For a person who had paid scant attention to fitness, food intake, fatness or not throughout most of my life, this past year has been confronting. In the year that I turned a ‘significant’ age, I found myself struck down by a black grief, but on top of that, a string of injuries.
The loss of my father hit right on my birthday week, while I was away celebrating in New York. On return to real life a few months later, after the blackness slowly lifted, I found myself dealing with a progression of injuries which opened the door onto a life of limited mobility. The horror!
First, there was the leg injury, sustained after my excited attempt at two five kilometre runs. So pleased was I after my first run, that I headed out again the next week, solo, inspired by my newfound love of running. Shelve that idea. The pain in my lower leg became acute, the leg swelled full of fluid, and before I knew it I had a suspected DVT requiring an ultrasound. The injury is still an undiagnosed generalised tendon issue that has lasted more than 6 months.
Then came the lower back. Having braced myself against a deep, body hacking cough, I suddenly found myself unable to stand up. The next few weeks were a blur of MRIs, doctor appointments, physio sessions, and slow walks around the neighbourhood. I had slipped a disc, which was impacting a nerve, which meant I had other ‘issues’ to manage on top of the back pain. ‘Urgency’ is one way of putting it. This led to internal investigations, discoveries of other issues, a brain scan, and an operation under general anaesthetic. As I prepared to go under, I looked at the gum trees out the operating theatre windows and saw the birds in their branches. I hoped it wasn’t the last thing I’d ever see, knowing that was being unduly melodramatic. The anaesthetist spoke to me of my first boyfriend as he slipped the needle in. Disconcerting.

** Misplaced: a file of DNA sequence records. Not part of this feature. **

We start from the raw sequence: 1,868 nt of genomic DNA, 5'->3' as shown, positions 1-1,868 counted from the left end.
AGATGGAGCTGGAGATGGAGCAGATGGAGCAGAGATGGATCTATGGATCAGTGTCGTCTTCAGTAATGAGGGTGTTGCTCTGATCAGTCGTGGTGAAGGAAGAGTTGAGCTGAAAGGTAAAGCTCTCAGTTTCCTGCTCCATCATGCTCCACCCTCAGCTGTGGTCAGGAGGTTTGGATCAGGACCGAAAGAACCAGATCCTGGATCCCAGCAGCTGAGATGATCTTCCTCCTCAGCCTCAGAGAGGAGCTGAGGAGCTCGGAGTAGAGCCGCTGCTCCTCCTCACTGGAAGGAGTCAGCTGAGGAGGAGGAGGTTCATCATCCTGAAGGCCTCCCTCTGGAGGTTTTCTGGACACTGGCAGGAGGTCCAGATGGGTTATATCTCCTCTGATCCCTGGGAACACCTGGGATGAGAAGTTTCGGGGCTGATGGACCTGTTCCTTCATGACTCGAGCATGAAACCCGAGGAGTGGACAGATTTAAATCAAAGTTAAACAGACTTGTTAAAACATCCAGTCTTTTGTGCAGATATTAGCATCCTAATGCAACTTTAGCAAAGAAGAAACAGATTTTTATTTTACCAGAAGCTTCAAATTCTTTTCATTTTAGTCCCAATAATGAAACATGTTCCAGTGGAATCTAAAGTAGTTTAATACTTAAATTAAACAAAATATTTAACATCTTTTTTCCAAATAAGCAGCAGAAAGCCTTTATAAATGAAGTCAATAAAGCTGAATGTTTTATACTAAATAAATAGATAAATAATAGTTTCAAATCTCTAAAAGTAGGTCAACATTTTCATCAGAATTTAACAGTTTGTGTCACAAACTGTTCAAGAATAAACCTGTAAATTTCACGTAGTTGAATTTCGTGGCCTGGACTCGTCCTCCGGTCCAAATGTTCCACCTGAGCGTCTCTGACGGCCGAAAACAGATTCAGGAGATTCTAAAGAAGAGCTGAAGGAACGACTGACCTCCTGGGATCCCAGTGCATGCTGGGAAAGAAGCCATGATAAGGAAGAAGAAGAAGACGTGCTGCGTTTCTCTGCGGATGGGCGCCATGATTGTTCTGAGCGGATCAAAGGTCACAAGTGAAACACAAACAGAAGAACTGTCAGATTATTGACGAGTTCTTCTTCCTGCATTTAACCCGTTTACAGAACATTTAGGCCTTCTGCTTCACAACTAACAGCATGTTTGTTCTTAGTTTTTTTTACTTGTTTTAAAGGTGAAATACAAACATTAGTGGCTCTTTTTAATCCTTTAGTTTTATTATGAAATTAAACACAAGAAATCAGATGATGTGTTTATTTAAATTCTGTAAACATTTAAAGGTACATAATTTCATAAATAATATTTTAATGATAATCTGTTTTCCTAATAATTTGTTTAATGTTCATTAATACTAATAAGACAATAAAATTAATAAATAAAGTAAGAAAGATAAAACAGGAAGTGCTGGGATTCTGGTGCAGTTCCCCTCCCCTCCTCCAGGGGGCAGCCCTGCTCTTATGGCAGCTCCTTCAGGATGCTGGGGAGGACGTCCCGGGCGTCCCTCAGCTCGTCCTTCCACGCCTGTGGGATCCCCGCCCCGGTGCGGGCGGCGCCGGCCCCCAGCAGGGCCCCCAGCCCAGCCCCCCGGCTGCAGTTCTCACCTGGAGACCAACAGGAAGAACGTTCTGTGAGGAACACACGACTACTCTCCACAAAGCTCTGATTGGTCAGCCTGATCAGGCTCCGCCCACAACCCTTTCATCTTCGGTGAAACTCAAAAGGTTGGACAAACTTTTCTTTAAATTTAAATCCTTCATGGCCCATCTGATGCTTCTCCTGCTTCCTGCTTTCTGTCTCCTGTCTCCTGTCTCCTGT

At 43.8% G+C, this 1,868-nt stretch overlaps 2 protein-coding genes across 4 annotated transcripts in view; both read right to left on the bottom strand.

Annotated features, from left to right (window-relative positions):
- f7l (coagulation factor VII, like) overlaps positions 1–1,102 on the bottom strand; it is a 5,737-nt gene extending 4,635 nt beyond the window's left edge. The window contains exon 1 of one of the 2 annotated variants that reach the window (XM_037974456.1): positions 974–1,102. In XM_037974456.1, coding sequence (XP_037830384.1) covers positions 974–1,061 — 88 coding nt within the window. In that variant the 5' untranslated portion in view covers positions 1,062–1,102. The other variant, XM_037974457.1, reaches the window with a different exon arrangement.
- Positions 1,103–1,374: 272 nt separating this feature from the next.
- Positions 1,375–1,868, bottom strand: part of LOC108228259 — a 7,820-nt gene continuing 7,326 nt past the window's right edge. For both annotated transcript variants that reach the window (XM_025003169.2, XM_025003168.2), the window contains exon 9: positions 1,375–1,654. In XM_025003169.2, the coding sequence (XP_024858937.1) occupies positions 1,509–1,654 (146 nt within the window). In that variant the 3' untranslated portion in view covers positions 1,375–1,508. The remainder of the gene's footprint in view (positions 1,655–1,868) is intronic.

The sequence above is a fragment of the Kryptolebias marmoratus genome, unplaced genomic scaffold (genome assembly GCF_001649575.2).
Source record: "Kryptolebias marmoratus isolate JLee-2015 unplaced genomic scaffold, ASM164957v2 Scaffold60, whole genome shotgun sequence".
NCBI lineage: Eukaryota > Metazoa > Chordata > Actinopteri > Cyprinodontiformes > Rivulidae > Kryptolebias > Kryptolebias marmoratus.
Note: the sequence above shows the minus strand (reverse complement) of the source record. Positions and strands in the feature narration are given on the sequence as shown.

There were days with the back injury when I could barely get out of bed, days when it took me twenty minutes to get up from the couch, then weeks of being unable to put on socks or shoes or do the normal things like go shopping or cook meals for the family. So, some small bonuses, true.
After the physiotherapist appointments, there was the podiatrist to see, for, wait for it, orthotics. Not very sexy, but oh so comfortable. And thankfully, I can still wear my boots, for short periods at least.
Seeing over the abyss into a life of injuries and limited mobility was truly scary. As I hobbled back to some form of pain-free movement, I decided I had to address the strength and fitness issue.
First off, the attempts at Pilates, pump, and pavement pounding, bringing on another round of injuries. Then, somehow: enter, the personal trainer.
My Personal Trainer snuck up on me, as a free appointment at the gym. I thought she would be running me through a routine, on how to use the gym machines, but it quickly became clear that she was selling her services. Sceptical, at first, I considered what she offered: strength and fitness training specifically addressing my needs; dietary advice; encouragement; free meet-ups, and wait for it: before and after photos! I listened as she told me ‘it’s not your actual weight that is important to measure, but the amount of muscle to fat ratio, which affects the shape of your body.’ I wasn’t sure I wanted to become strong to the point where my muscles were getting bigger (how will I fit into those old dresses and jeans I need to wear again?) but I decided that I could give her sessions a go for a month or two. On a limited budget, that means I am seeing her just once a fortnight, instead of her recommended twice a week. (Twice a week! How could I ever afford that?)
So, I have been out walking long walks again, running in bursts, going back to pump classes, keeping a food diary for a week, and managing the next round of jnjuries. Within a week of starting, I had another inexplicable foot injury. I could not weight bear, walk or do exercise. After my second PT session, where I surprised myself with my strength and capacity, I coughed and put my neck out. Wincing, I went in to night shift at work, where I rubbed in Voltaren gel and breathed in the fumes of failure.
But hey, I’m back out there today, walking by the sea in high winds. Sheltering from the rain in a cafe while I take comfort in words. It may be two steps forward and three steps back, but as they said of a certain superhero: We can rebuild (her).